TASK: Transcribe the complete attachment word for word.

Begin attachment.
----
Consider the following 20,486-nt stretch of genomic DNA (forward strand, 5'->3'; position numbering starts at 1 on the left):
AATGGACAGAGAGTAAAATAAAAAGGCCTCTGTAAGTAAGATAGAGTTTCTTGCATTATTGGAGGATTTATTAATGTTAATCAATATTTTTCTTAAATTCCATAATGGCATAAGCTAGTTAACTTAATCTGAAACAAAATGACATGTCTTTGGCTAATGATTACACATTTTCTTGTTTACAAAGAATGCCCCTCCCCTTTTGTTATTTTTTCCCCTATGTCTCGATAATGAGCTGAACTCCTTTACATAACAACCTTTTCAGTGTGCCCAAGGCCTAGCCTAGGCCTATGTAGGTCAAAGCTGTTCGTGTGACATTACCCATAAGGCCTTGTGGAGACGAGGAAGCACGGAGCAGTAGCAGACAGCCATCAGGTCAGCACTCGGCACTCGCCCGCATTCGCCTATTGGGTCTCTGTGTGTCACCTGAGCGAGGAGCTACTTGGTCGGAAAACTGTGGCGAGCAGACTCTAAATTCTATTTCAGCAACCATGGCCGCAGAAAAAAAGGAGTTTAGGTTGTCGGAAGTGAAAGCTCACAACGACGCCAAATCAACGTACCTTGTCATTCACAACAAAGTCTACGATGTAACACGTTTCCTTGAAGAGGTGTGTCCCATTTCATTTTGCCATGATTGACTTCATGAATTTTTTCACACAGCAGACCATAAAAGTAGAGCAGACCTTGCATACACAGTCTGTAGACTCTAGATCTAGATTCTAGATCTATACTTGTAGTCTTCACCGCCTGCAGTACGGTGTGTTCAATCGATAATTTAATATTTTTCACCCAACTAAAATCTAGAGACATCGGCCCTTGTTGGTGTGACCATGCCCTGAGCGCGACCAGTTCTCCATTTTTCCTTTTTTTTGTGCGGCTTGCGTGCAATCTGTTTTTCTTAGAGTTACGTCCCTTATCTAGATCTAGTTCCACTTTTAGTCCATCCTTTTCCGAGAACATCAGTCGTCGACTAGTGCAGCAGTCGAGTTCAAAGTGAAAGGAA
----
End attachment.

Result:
Consider the following 20,486-nt stretch of genomic DNA (forward strand, 5'->3'; position numbering starts at 1 on the left):
AATGGACAGAGAGTAAAATAAAAAGGCCTCTGTAAGTAAGATAGAGTTTCTTGCATTATTGGAGGATTTATTAATGTTAATCAATATTTTTCTTAAATTCCATAATGGCATAAGCTAGTTAACTTAATCTGAAACAAAATGACATGTCTTTGGCTAATGATTACACATTTTCTTGTTTACAAAGAATGCCCCTCCCCTTTTGTTATTTTTTCCCCTATGTCTCGATAATGAGCTGAACTCCTTTACATAACAACCTTTTCAGTGTGCCCAAGGCCTAGCCTAGGCCTATGTAGGTCAAAGCTGTTCGTGTGACATTACCCATAAGGCCTTGTGGAGACGAGGAAGCACGGAGCAGTAGCAGACAGCCATCAGGTCAGCACTCGGCACTCGCCCGCATTCGCCTATTGGGTCTCTGTGTGTCACCTGAGCGAGGAGCTACTTGGTCGGAAAACTGTGGCGAGCAGACTCTAAATTCTATTTCAGCAACCATGGCCGCAGAAAAAAAGGAGTTTAGGTTGTCGGAAGTGAAAGCTCACAACGACGCCAAATCAACGTACCTTGTCATTCACAACAAAGTCTACGATGTAACACGTTTCCTTGAAGAGGTGTGTCCCATTTCATTTTGCCATGATTGACTTCATGAATTTTTTCACACAGCAGACCATAAAAGTAGAGCAGACCTTGCATACACAGTCTGTAGACTCTAGATCTAGATTCTAGATCTATACTTGTAGTCTTCACCGCCTGCAGTACGGTGTGTTCAATCGATAATTTAATATTTTTCACCCAACTAAAATCTAGAGACATCGGCCCTTGTTGGTGTGACCATGCCCTGAGCGCGACCAGTTCTCCATTTTTCCTTTTTTTTGTGCGGCTTGCGTGCAATCTGTTTTTCTTAGAGTTACGTCCCTTATCTAGATCTAGTTCCACTTTTAGTCCATCCTTTTCCGAGAACATCAGTCGTCGACTAGTGCAGCAGTCGAGTTCAAAGTGAAAGGAA